Edible: Plant-based, Dairy-free, Gluten-free, Naturally Sweetened Wholefoods. By Angela Flack.
As of November 2014, Edible: The book is now in print and available for purchase from ediblethebook.com. 426 pages, full-colour recipes, referenced to journal articles. We ran crowdfunding via kickstarter Sept-Oct of the year, which was eventually quite successful, and I completed many of the book deliveries in person through November and December. Membership of the Facebook recipe & discussion group is growing, and feedback is good so far—it’s very rewarding to see Edible embraced by people from all walks of life! I’ve now begun work on the cooking videos ordered through the kickstarter and will be uploading these in the coming weeks (are you subscribed to the youtube channel?).
Edible is now stocked in over 30 stores up & down the East coast of Australia (for stockists, click here). In the coming months the Edi-van will be hitting the road, so keep an eye out for us! Join the mailing list for information on upcoming events in a town near you.
Hope to see you soon!
Secrets of the wild, wild west here folks!
Just kidding. Everyone knows how to make these. OR do they?
50/50 nuts and dates. Almonds work well, as do macadamias.
Step 1. Combine in food process.
Step 2. Turn it on.
Step 3. When the mix starts to clump, pull it out in handfuls.
Step 4. Roll these into balls.
Optional: Add lemon zest, coconut flakes, mesquite, cocoa, coconut oil, a pinch of Celtic Sea Salt or Himalayan Rock Salt. Refrigeration also optional.
Ta da! Feed them to your friends.
As of last week, the offset print has begun on ‘Edible: plant-based, dairy-free, gluten-free, naturally sweetened wholefoods’. Full colour, fully referenced to journal articles, all 436 pages of prettiness. Print will be complete by the end of September, expected to arrive in Australia mid to late October.
Throughout September we are running crowdfunding for the print run :)
Check out the website at http://www.ediblethebook.com for more information.
Made a mudcake. It was amazing.
I really need to stop adding things into edible (the book) or it will never be finished. Seriously.
So I’m just gonna leave this here. It hasn’t been re-tested, just made it up the other day.
1 C buckwheat
1 C almond milk
4-8 Tbsp. rice malt
1 1/2 tsp. baking powder
2 Tbsp. stevia powder
4-6 Tbsp. raw cocoa
1/4 C arrowroot flour
Stevia-sweetened dark chocolate
Step One. Pour into 3 small mugs, or 2 big mugs.
Step Two. Microwave seperately, 3-4 minutes.
Step Three. Melt sugar-free choc with a small amount of almond milk.
Serve in mug or up-ended on a plate, drizzled over with chocolate.
Chocolate is best melted in a bowl sitting in boiling water, to prevent burning.
Yo! Long time no talk. In preparation for the publication of ‘Edible’ (plant-based, gluten-free, naturally sweetened, wholefoods!) I have been reading widely. And I mean, really widely. I have delved into the majority of the popular diets books, including D’adamo’s ‘Eat right for your type’ and Dr Atkins heart-stopping ketosis brilliance, and spent some time making out with ‘Healing with Wholefoods’ (Paul Pitchford) and ‘Eat to Live’ (Joel Fuhrman)… plus all the related sciencey literature along the way. Which brings us to now.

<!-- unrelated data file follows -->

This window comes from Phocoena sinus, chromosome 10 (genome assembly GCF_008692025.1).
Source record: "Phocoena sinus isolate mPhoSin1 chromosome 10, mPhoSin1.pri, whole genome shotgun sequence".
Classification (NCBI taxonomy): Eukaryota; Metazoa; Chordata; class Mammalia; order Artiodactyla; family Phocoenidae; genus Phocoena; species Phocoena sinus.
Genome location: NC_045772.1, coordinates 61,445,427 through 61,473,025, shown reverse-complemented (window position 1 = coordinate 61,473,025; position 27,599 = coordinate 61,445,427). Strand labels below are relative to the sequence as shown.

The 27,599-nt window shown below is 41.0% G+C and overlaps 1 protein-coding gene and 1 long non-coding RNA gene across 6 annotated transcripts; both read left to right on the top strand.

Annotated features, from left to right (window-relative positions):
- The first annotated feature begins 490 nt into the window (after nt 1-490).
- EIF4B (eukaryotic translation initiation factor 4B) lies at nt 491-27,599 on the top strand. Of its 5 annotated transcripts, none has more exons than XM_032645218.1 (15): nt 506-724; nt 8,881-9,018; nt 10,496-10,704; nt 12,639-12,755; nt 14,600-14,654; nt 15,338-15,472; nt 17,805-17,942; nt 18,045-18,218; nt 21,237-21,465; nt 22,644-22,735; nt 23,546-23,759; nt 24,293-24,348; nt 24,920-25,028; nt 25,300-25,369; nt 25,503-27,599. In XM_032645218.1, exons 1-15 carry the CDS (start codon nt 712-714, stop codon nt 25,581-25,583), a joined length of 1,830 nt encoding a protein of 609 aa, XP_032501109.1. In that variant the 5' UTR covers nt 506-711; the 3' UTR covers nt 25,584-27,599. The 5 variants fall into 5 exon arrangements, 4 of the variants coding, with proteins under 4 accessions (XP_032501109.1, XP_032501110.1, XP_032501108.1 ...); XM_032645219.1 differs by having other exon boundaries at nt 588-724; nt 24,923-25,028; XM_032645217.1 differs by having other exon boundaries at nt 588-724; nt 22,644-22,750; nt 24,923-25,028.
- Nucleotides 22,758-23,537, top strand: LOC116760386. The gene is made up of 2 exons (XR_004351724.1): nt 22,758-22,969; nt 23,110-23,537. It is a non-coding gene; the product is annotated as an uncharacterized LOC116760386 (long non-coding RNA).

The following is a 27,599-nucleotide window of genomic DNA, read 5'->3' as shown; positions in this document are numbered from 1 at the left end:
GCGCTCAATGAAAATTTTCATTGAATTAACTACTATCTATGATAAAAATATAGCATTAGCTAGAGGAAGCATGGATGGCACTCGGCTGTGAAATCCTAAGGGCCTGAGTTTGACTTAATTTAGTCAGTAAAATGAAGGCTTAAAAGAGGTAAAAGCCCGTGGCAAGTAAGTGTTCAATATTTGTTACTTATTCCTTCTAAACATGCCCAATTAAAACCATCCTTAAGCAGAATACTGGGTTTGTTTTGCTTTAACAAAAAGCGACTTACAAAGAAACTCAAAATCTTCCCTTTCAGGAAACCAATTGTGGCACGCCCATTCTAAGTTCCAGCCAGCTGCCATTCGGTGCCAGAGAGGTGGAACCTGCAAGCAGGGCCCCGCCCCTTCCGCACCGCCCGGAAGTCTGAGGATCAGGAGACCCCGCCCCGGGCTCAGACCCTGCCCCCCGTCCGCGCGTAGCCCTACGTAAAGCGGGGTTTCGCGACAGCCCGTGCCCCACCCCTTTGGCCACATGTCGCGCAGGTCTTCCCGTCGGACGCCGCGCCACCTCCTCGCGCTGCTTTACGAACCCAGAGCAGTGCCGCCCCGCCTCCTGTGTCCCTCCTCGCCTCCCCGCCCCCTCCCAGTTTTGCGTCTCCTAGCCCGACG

Page 125 of ’80/10/10′, a book by Dr Douglas Graham, an advocate of a raw, plant-based diet low in fat. He states that the saturated fat in coconut oil is artery clogging, which he then links to a scientific article. As a blessed individual with a university education, I have the luxury of accessing said article, in it’s entireity, via my university library. I read the whole thing. Nowhere does it say anything about artery clogging by coconut oil. The conclusion states ‘the results demonstrated the potential beneficiary effect of virgin coconut oil in lowering lipid levels in serum and tissues and LDL oxidation by physiological oxidants.’ Blood fat reduced, bad cholestrol less oxidised. So, uh, what?
Unfortunately 80/10/10 contains many of such, what I would consider ‘minor misdemeanors of fact’ or ‘creative exercising of poetic licence’. None concerned me as much as this one. Making counter-culture and anti-mainstream claims is wonderful, in my opinion. And noone knows anything for sure, really. The deeper you go down the rabbit hole, the deeper it gets. But presenting health claims as apparently supported by scientific literature, when the said literature says the exact opposite, is gross negligence. I would have liked to say so myself to Dr. Graham, but google didn’t know his contact details. Anyone?
I’m off to double and triple check my references, kids. Happy eating & Happy everything!
UPDATE. Page 153. ‘In spite of what we are told, consuming protein will not assist in the muscle building process’. Is that true? I’m not sure. The supporting ‘reference’ has nothing to add on the matter. :|
For those of you nut-friendly, this one didn’t make the book. But it’s amazing. Don’t take my word, try it.
Cashew pumpkin dip
- 250g pumpkin, roasted
- 1.5 tsp of cumin
- 1 tbsp cashew paste
- 3 tbsp extra-virgin olive oil
- juice of half a lemon
Step One: Blend!
Season with salt and pepper :)